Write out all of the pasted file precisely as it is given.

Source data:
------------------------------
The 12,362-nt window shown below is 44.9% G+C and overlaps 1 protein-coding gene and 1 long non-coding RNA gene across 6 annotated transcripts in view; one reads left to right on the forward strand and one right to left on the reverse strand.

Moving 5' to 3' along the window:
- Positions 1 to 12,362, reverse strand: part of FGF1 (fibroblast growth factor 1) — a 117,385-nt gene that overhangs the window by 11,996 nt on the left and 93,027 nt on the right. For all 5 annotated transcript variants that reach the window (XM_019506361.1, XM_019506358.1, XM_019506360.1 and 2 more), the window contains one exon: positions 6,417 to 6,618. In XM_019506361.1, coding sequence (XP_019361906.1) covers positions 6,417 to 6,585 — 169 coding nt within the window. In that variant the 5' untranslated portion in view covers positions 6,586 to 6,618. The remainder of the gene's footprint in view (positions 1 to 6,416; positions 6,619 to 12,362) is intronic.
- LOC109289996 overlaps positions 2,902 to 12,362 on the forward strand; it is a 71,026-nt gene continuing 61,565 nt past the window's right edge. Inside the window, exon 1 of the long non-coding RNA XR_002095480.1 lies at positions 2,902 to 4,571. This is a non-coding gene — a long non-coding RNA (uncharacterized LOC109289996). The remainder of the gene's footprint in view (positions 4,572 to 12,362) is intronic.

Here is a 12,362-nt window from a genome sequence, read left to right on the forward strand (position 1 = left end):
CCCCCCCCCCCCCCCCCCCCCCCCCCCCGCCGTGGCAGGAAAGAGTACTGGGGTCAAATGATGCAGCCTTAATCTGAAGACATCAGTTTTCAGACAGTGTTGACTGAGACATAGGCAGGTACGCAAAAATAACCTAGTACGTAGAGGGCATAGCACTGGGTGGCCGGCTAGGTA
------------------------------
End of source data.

The 12,362-nt window shown below is 44.9% G+C and overlaps 1 protein-coding gene and 1 long non-coding RNA gene across 6 annotated transcripts in view; one reads left to right on the forward strand and one right to left on the reverse strand.

Moving 5' to 3' along the window:
- Positions 1 to 12,362, reverse strand: part of FGF1 (fibroblast growth factor 1) — a 117,385-nt gene that overhangs the window by 11,996 nt on the left and 93,027 nt on the right. For all 5 annotated transcript variants that reach the window (XM_019506361.1, XM_019506358.1, XM_019506360.1 and 2 more), the window contains one exon: positions 6,417 to 6,618. In XM_019506361.1, coding sequence (XP_019361906.1) covers positions 6,417 to 6,585 — 169 coding nt within the window. In that variant the 5' untranslated portion in view covers positions 6,586 to 6,618. The remainder of the gene's footprint in view (positions 1 to 6,416; positions 6,619 to 12,362) is intronic.
- LOC109289996 overlaps positions 2,902 to 12,362 on the forward strand; it is a 71,026-nt gene continuing 61,565 nt past the window's right edge. Inside the window, exon 1 of the long non-coding RNA XR_002095480.1 lies at positions 2,902 to 4,571. This is a non-coding gene — a long non-coding RNA (uncharacterized LOC109289996). The remainder of the gene's footprint in view (positions 4,572 to 12,362) is intronic.

Here is a 12,362-nt window from a genome sequence, read left to right on the forward strand (position 1 = left end):
CCCCCCCCCCCCCCCCCCCCCCCCCCCCGCCGTGGCAGGAAAGAGTACTGGGGTCAAATGATGCAGCCTTAATCTGAAGACATCAGTTTTCAGACAGTGTTGACTGAGACATAGGCAGGTACGCAAAAATAACCTAGTACGTAGAGGGCATAGCACTGGGTGGCCGGCTAGGTA